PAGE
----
My favorite Fourth of July story was this one, by freelance editor Robin Rauzi in the Los Angeles Times: It’s titled “How Vegetarians, Gluten-Frees, Grain-Frees and Other L.A. Food Tribes Ruined My BBQ Tradition.”

A better title: “How to Be the Weenie at Your Own BBQ.”
Poor Rauzi: He made the mistake of (1) cultivating obnoxious, overbearing politically correct friends in the first place; and (2) not telling them to take a long walk off a grain-free pier when they made him feel guilty about generously extending them his hospitality.
Here goes:
Anyone who knew my wife and me knew that on Friday night we would be on the patio, grill fired up. Just show up with a side dish.
There was, however, a hitch with this from the very beginning:
The very easiest form of cookout — burgers and hot dogs — was off the table from the start. My wife, some years before we met, stopped eating beef. I’ve long abandoned trying to explain her political or social or dietary positions to others, but I think it had something to do with the Ogallala Aquifer.
OK, Robin, you married her and you love her. But whatever weird thing the Rauzis were grilling that summer—bison patties?—obviously gave their neighbors ideas about what else they could get away with imposing:
Our friends next door, not surprisingly, very quickly became FNBBQ regulars. Co-hosts, really. But  one of them had narrower meat options: no mammals. So that first summer we grilled a lot of                 variations on chicken and turkey sausage, and filled in with salads and slaws.
Guess the sex of the “one of them” with the “no mammals” rule. Also, count me out at the Rauzis. If a sausage isn’t made with mammal meat, I don’t care how fired up your grill is.
Then the circle expanded to include the first semi-vegetarian. Cracks began to show. I am an omnivore raised in the Midwest, where barbecues are, by rights, bring-your-own tofu affairs….
In what I considered a propitiatory gesture, I added salmon to the grill — but the semi-vegetarian  didn’t eat fish, or like it, or something. My wife gave me a look that said “What in the world is wrong     with you?” She then added aloud, “There is nothing here for her to eat.” Apparently my fallback position, that vegetarians should fill up on bread and cheese, was not hospitable.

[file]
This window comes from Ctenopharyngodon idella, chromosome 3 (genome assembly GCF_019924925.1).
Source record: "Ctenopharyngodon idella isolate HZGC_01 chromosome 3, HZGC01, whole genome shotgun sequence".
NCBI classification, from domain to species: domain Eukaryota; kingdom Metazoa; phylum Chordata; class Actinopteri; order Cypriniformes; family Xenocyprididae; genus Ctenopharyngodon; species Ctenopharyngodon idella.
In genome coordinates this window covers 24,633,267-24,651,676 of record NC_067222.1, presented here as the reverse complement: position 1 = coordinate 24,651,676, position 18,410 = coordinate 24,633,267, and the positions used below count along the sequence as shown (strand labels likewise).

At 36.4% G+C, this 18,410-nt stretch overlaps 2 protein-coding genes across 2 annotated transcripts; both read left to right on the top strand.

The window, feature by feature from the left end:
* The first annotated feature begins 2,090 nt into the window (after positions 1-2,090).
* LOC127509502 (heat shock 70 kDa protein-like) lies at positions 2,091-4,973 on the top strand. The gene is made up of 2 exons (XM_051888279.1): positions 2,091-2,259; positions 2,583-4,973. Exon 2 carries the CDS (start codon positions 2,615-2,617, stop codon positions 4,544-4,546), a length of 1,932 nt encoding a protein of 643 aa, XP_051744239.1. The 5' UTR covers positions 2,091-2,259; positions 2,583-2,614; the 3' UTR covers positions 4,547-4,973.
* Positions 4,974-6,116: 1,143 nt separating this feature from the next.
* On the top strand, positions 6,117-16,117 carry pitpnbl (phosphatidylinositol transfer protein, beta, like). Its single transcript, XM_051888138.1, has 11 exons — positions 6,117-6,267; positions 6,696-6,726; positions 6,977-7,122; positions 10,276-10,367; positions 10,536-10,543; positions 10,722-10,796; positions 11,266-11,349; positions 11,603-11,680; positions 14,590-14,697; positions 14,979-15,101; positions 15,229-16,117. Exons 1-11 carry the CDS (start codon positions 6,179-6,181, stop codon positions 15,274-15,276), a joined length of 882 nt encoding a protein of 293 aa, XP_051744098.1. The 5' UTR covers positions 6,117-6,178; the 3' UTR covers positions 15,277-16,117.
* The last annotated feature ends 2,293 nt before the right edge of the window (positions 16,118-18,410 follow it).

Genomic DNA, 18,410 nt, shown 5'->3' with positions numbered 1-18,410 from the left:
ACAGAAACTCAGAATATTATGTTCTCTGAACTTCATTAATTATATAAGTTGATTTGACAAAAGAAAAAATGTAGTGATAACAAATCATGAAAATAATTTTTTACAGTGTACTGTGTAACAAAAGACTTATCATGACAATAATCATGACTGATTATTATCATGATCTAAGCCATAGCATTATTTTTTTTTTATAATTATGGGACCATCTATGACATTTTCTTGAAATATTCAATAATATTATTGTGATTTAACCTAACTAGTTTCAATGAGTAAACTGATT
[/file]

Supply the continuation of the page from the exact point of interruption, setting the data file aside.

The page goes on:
At this point, if I were Rauzi, I’d start thinking about getting a different wife.
Shortly after this faux pas, the no-mammal neighbor developed a mysterious stomach ailment that  required avoiding hard-to-digest fibrous vegetables, such as lettuce, kale, spinach and pretty much         anything else you’d use as the basis for a salad. And corn on the cob.
Poor thing. She ate little as we pressed on with FNBBQ into summer three.
Yup, you guessed the sex right.
Her husband began contributing barley or bulgur grain salads. Around the same time, the book “Grain     Brain” became a bestseller, blaming whole grains for everything from Attention Deficit Disorder to         dementia. He took home a lot of leftovers.
My wife and I had copious leftovers too. Alongside grains, a general fear of gluten and sugars had         taken hold, and there were nights when no one touched the La Brea Bakery rustic bread I’d toasted on     the grill, to say nothing of dessert.
Robin, Robin! You served bread from the most expensive and pretentious bakery in Los Angeles at a backyard barbecue? Freelance editors must make a lot of money.
And then I thought about my brother-in-law. He’s been paleo-leaning for years, but has now adopted a full-on ketogenic diet. (You can Google it.) All I know is that vegetables are just carbs in his book. He’s got reasons — something about blood sugar and making his brain function better — but the             upshot is he prefers bone broth.
Well, the one thing to be said about paleos is that they’ll actually eat the hamburgers. But I forgot: Your wife won’t let you serve those.
Right now, Rauzi is feeling sad:
FNBBQ went on hiatus.
As this summer began, I considered trying to revive it. I miss having a standing date with my friends, the bonhomie of sipping rosé under lights strung up in the tree. I want very much to have the kind of home where people can just stop by and feel welcome no matter what food tribe they are in.
Here’s some advice for Robin Rauzi: You are the owner of your home. Therefore, you are the master of your barbecue. Throw open the gates to your patio as wide as you like—and serve whatever you feel like serving. He who springs for the rose has the right to call the shot(glasse)s. Tell your friends and neighbors that they’re free to bring over whatever foods or nonfoods they feel like bringing over, but you’re not in a position to cater to every brain-dead grain-free head in L.A. If they don’t like it, they can stay right where they are.
In short, be a generous host, but act like a man.